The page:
One man's trash ...
DEWEY For more than a decade, recycling has been easy for the residents of Prescott; customers simply wheel their special containers to the curb, and city employees pick up the recyclables.
But it wasn't until a year or two ago that the city sanitation department got serious about some of its largest trash producers its businesses.
After a pilot program in 2005, commercial recycling began in earnest in 2006. City officials estimate that about 200 businesses now participate in the program, using the 80 to 85 special Dumpsters that the city provides.
The hub for the program is a Material Recovery Fa-
cility (MRF) off Highway
169 in Dewey, where Joe Mattera runs Mattera En-
One of the only centers of its kind in the area, the MRF takes in a wide variety of materials cardboard, paper, aluminum and sorts it and bales it on the spot.
In fact, virtually anything that comes in finds a home. "We have pretty much zero trash here," Mattera said, pointing at the compressed bales of materials at the Dewey MRF. "Whatever comes in, we find a market for."
In an effort to grow the operation, Mattera also recently made a bid for Prescott's residential recycling program, which would have been in addition to the commercial contract that the company already has with the city.
While disappointed that his bid was not the low one, Mattera said his company would now work harder to increase volume in other areas.
"Volume's everything," he said of the recycling business. To increase the flow of materials, he said his company would now focus more on becoming a "full-service, one-stop shop."
To do that, Mattera said the plant hopes to expand its buy-back business
from customers looking
for a place to drop off
In addition, he said, "We'll go real hard at the commercial (recycling program)."
He would like to see the city expand its com-
mercial recycling even beyond the 200 accounts
it currently has.
"There is a lot of opportunity," he said. "There
are a lot of businesses,
and a lot of waste."
Chad McDowell, solid waste superintendent for the city, agreed that the potential exists for expansion of the commercial recycling program.
"I could easily see 600 accounts out there," he said.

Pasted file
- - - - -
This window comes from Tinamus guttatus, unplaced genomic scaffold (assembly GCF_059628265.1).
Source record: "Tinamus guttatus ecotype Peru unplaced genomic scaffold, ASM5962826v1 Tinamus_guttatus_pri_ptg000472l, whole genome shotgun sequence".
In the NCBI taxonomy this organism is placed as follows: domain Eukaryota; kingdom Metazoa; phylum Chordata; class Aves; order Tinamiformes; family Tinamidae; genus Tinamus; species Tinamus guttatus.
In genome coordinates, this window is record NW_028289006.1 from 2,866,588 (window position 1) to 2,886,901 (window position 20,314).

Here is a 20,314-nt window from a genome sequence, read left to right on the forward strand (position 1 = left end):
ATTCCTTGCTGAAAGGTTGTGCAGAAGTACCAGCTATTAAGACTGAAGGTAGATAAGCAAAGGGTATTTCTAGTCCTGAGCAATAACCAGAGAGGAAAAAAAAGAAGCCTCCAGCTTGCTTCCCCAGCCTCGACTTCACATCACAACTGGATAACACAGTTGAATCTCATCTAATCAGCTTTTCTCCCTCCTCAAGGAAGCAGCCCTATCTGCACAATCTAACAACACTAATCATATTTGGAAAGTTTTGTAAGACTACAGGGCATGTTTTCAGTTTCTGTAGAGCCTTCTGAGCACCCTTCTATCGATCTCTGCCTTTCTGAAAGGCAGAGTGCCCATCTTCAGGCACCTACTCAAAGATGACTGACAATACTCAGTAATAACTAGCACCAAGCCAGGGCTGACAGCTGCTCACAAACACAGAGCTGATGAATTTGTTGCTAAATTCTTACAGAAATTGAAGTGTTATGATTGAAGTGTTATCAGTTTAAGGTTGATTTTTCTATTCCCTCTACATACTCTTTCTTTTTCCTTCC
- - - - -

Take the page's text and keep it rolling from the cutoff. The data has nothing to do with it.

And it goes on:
But he and Laurie Hadley, assistant to the city manager, both emphasized that while the city could provide the additional Dump-
sters, not all local busi-
nesses are equipped for them.
"Space is the issue," McDowell said, noting that many businesses do not have a spot for the additional container alongside the trash Dumpsters that are already there.
For a new business, that usually is not a problem, say city officials. During the design review phase, the city now recommends that businesses leave space for a recycling Dumpster.
Although that is just a recommendation and not a requirement, McDowell said there has been little resistance among new
businesses. "Everybody wants to do it," he said. "Most the new ones have space for recycling."
Part of the reason for the acceptance, he said, is the incentive that the city offers for commercial recycling. For a regular trash Dumpster, the city charges $3.36 per yard (of garbage), McDowell said. But for a recycling Dumpster, the cost is half that amount $1.68 per yard.
So, by reducing the amount of trash in the regular containers, Hadley said, businesses could cut down on costs.
McDowell agreed. "We guarantee it can save them money," he said. And in addition, he noted that "it reduces the waste stream" into the landfill.
The city's commercial recycling program produces 60 to 80 tons per month, for which Mattera pays
$10 per ton.
While the city's com-
mercial recycling is the
"bread and butter" for
Mattera's Dewey plant, he and his plant manager, Corey Burk, both mentioned other sources as well.
For instance, Burk said, Prescott Valley company, Patriot Disposal Inc. has established its own curbside recycling program for
its customers, and takes
its materials to the Mat-
Some businesses not in Prescott city limits also initiate recycling programs. "It's money back in their pockets," Burk said.
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